Two branches of Mill Creek cross this 48 acre forested property which features brook and brown trout. In 2019, the Conservancy will be putting together a management plan and establishing public uses for the property. Explore more ➞
This 60 acre forest set adjacent to the Genesee River has a rich habitat and even richer history. Listed on the National Register of Historic Places in 1975, this unique property earned the nickname “Indian Fort” as it was once home to two wooden fence structures, or palisades, built by the Iroquois. Explore more ➞
This 40 acre nature preserve consists of an 'island' of forest surrounded by grassland fields. Previously under agricultural use, the property now hosts native grasses that serve as a habitat for birds and other wildlife surrounding the 3.5 acre woodlot. Explore more ➞
Six Genesee Valley farms have been selected by New York State Department of Agriculture and Markets for permanent farmland protection. Over $10 million will be invested locally to protect over…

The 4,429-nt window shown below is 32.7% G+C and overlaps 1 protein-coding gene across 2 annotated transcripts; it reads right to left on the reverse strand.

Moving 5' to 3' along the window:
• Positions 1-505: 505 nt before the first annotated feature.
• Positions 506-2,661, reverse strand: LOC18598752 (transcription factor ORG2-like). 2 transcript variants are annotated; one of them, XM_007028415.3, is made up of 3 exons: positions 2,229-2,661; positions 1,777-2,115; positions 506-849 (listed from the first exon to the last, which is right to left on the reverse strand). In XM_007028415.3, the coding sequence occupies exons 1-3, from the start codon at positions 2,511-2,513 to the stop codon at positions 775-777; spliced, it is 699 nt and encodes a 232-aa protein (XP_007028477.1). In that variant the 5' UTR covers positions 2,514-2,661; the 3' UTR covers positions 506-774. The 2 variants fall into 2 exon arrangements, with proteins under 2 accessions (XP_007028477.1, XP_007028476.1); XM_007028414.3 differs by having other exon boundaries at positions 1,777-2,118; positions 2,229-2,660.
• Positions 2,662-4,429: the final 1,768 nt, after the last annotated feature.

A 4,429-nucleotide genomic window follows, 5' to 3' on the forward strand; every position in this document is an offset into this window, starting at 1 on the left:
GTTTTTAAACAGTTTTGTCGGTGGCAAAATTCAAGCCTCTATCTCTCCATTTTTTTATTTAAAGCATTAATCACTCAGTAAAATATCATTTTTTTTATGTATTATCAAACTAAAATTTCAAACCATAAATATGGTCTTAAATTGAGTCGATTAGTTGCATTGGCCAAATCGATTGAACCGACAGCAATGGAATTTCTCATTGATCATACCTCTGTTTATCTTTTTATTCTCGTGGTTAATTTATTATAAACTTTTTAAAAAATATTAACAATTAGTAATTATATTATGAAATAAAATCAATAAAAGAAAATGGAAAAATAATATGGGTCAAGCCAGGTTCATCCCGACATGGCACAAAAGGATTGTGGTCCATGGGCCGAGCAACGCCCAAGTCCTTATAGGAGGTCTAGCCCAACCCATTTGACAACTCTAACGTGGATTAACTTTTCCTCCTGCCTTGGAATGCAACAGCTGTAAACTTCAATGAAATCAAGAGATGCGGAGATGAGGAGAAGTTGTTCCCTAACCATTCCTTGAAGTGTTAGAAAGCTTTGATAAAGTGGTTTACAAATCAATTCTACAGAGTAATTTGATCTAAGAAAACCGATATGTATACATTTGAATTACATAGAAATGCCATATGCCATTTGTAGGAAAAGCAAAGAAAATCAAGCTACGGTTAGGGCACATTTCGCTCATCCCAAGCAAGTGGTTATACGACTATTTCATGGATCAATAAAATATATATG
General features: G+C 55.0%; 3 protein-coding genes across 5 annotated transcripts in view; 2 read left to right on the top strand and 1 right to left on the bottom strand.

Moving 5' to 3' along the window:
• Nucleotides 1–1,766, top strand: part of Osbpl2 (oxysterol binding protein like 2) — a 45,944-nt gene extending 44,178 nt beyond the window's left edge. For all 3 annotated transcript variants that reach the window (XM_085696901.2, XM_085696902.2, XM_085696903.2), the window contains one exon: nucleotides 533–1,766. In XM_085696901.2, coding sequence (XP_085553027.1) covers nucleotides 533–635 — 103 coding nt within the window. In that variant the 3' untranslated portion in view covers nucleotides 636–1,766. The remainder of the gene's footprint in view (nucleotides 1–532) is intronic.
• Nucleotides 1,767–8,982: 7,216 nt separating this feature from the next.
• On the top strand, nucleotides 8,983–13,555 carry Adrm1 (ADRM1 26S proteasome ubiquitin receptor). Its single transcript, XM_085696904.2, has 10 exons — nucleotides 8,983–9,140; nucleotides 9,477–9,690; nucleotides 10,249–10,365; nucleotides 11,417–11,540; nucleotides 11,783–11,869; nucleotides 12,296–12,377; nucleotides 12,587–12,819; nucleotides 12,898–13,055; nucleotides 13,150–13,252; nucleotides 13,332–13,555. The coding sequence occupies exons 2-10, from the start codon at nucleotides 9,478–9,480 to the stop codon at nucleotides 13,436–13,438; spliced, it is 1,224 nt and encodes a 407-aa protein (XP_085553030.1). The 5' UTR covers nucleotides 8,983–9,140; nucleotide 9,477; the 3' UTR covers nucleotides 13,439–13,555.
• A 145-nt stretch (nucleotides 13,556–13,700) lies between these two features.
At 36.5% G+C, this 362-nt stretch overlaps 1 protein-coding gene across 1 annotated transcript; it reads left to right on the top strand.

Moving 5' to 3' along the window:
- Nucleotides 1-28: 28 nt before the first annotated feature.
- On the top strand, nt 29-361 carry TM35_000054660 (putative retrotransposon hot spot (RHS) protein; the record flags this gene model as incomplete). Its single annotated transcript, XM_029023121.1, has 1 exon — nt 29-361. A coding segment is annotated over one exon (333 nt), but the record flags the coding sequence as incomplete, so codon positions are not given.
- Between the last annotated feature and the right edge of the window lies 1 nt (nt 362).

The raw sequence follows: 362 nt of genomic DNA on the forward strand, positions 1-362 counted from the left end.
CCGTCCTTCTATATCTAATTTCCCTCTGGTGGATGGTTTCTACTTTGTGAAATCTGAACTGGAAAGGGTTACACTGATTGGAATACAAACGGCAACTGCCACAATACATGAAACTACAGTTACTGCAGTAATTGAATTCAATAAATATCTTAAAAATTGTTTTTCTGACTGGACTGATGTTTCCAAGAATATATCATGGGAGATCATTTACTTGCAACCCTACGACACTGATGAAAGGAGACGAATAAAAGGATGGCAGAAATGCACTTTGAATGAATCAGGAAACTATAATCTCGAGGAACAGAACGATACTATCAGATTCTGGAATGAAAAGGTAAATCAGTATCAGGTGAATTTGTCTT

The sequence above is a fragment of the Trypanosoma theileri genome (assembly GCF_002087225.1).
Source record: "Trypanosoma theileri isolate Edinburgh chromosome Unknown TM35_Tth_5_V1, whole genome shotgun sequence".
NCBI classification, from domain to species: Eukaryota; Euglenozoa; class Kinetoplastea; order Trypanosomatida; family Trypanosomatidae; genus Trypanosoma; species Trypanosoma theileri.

This week, Genesee Valley Conservancy acquired an important parcel along Mill Creek in Wayland, Steuben County. This 50 acre forested property buffers two branches of Mill Creek, a trout stream,…
Three local landowners protected 732 acres of highly productive farmland with Genesee Valley Conservancy through conservation easement agreements this week.
Gerald Christiano Sr, Gerald Christiano Jr, and Seven Nation Stakes…
From farmers to scenic property owners, woodlot managers to owners of land with wildlife habitats, the Genesee Valley Conservancy works with landowners who want to ensure that the natural resources that make their property, and the Genesee Valley region, special are conserved according to their wishes throughout time.
One of the main tools the Genesee Valley Conservancy utilizes to protect important natural resources on privately owned property is a legal agreement called a conservation easement.
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The Genesee Valley Conservancy also works with landowners interested in transferring ownership of their property for conservation purposes.
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